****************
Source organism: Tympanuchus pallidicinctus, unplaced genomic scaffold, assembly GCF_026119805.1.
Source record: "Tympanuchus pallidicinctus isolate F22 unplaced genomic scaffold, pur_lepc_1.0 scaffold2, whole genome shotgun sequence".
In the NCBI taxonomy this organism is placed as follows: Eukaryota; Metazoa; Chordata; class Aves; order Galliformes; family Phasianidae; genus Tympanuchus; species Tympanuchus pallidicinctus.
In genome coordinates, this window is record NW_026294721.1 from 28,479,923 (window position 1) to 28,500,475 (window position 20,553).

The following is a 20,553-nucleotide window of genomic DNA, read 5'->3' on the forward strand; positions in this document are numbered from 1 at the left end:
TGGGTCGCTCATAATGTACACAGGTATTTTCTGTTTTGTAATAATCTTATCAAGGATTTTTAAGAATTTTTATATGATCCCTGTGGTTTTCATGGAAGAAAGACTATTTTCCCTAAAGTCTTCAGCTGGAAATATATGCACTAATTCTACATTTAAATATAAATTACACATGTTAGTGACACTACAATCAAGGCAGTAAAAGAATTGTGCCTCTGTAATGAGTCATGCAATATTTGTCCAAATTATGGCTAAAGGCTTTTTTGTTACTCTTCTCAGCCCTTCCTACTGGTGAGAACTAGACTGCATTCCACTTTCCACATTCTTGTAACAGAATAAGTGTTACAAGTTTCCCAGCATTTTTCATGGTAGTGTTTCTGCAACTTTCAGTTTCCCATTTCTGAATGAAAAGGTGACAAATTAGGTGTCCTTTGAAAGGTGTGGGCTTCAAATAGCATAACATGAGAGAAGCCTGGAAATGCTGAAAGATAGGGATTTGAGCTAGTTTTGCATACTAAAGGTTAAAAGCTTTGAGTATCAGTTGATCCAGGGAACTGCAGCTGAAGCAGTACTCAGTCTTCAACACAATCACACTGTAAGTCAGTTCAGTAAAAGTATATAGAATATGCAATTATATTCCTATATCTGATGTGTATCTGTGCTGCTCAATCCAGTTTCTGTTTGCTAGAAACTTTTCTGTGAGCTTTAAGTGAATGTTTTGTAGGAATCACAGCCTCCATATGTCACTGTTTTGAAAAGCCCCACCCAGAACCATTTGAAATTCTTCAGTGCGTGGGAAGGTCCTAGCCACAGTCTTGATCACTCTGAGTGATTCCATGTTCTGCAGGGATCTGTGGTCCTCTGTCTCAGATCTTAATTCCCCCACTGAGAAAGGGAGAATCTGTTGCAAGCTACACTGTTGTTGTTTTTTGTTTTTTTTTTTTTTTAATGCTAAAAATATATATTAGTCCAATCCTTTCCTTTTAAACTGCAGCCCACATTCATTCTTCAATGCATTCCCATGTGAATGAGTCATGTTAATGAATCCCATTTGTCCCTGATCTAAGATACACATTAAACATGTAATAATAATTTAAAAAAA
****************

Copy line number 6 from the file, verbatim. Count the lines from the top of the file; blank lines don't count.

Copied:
TGGGTCGCTCATAATGTACACAGGTATTTTCTGTTTTGTAATAATCTTATCAAGGATTTTTAAGAATTTTTATATGATCCCTGTGGTTTTCATGGAAGAAAGACTATTTTCCCTAAAGTCTTCAGCTGGAAATATATGCACTAATTCTACATTTAAATATAAATTACACATGTTAGTGACACTACAATCAAGGCAGTAAAAGAATTGTGCCTCTGTAATGAGTCATGCAATATTTGTCCAAATTATGGCTAAAGGCTTTTTTGTTACTCTTCTCAGCCCTTCCTACTGGTGAGAACTAGACTGCATTCCACTTTCCACATTCTTGTAACAGAATAAGTGTTACAAGTTTCCCAGCATTTTTCATGGTAGTGTTTCTGCAACTTTCAGTTTCCCATTTCTGAATGAAAAGGTGACAAATTAGGTGTCCTTTGAAAGGTGTGGGCTTCAAATAGCATAACATGAGAGAAGCCTGGAAATGCTGAAAGATAGGGATTTGAGCTAGTTTTGCATACTAAAGGTTAAAAGCTTTGAGTATCAGTTGATCCAGGGAACTGCAGCTGAAGCAGTACTCAGTCTTCAACACAATCACACTGTAAGTCAGTTCAGTAAAAGTATATAGAATATGCAATTATATTCCTATATCTGATGTGTATCTGTGCTGCTCAATCCAGTTTCTGTTTGCTAGAAACTTTTCTGTGAGCTTTAAGTGAATGTTTTGTAGGAATCACAGCCTCCATATGTCACTGTTTTGAAAAGCCCCACCCAGAACCATTTGAAATTCTTCAGTGCGTGGGAAGGTCCTAGCCACAGTCTTGATCACTCTGAGTGATTCCATGTTCTGCAGGGATCTGTGGTCCTCTGTCTCAGATCTTAATTCCCCCACTGAGAAAGGGAGAATCTGTTGCAAGCTACACTGTTGTTGTTTTTTGTTTTTTTTTTTTTTTAATGCTAAAAATATATATTAGTCCAATCCTTTCCTTTTAAACTGCAGCCCACATTCATTCTTCAATGCATTCCCATGTGAATGAGTCATGTTAATGAATCCCATTTGTCCCTGATCTAAGATACACATTAAACATGTAATAATAATTTAAAAAAA